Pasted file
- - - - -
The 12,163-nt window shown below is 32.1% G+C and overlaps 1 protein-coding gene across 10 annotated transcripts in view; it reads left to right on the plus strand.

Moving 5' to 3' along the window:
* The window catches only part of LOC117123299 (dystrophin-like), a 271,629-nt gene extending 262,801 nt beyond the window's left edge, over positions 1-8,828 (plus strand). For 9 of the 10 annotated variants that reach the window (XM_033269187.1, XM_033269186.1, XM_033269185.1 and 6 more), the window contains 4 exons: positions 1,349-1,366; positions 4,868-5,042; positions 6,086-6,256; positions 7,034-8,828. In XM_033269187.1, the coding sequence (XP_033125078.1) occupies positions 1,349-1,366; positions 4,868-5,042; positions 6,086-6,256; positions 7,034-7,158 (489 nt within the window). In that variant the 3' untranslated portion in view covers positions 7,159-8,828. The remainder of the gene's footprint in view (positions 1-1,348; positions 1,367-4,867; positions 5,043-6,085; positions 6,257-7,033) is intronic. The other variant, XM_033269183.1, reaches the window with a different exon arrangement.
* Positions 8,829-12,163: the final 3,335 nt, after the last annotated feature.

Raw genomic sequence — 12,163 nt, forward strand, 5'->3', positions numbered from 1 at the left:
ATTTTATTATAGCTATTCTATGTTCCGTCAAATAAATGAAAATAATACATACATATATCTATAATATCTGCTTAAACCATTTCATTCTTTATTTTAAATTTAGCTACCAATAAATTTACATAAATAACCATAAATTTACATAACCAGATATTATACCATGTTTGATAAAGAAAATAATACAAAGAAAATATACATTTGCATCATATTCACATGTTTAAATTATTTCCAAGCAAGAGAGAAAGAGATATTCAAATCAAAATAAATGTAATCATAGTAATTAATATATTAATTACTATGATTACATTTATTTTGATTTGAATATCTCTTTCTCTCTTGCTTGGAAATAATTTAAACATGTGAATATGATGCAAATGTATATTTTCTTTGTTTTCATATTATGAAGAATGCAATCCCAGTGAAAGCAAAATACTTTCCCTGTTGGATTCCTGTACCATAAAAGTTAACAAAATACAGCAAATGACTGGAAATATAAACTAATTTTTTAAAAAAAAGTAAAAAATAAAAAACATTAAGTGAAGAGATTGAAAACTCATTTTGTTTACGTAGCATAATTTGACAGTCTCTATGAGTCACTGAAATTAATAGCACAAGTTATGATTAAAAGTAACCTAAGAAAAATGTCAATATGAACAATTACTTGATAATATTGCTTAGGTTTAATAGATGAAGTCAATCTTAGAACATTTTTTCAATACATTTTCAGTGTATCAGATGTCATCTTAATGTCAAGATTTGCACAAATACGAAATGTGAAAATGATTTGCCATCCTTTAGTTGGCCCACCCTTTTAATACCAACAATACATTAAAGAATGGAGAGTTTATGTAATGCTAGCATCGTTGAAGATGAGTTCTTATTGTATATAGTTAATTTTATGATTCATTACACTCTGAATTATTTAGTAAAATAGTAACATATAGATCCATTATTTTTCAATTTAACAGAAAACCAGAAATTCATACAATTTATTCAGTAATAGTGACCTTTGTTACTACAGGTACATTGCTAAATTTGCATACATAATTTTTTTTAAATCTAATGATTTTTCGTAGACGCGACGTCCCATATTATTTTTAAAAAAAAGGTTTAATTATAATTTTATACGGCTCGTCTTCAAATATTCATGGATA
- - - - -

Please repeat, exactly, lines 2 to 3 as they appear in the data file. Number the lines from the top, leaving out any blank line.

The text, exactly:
Moving 5' to 3' along the window:
* The window catches only part of LOC117123299 (dystrophin-like), a 271,629-nt gene extending 262,801 nt beyond the window's left edge, over positions 1-8,828 (plus strand). For 9 of the 10 annotated variants that reach the window (XM_033269187.1, XM_033269186.1, XM_033269185.1 and 6 more), the window contains 4 exons: positions 1,349-1,366; positions 4,868-5,042; positions 6,086-6,256; positions 7,034-8,828. In XM_033269187.1, the coding sequence (XP_033125078.1) occupies positions 1,349-1,366; positions 4,868-5,042; positions 6,086-6,256; positions 7,034-7,158 (489 nt within the window). In that variant the 3' untranslated portion in view covers positions 7,159-8,828. The remainder of the gene's footprint in view (positions 1-1,348; positions 1,367-4,867; positions 5,043-6,085; positions 6,257-7,033) is intronic. The other variant, XM_033269183.1, reaches the window with a different exon arrangement.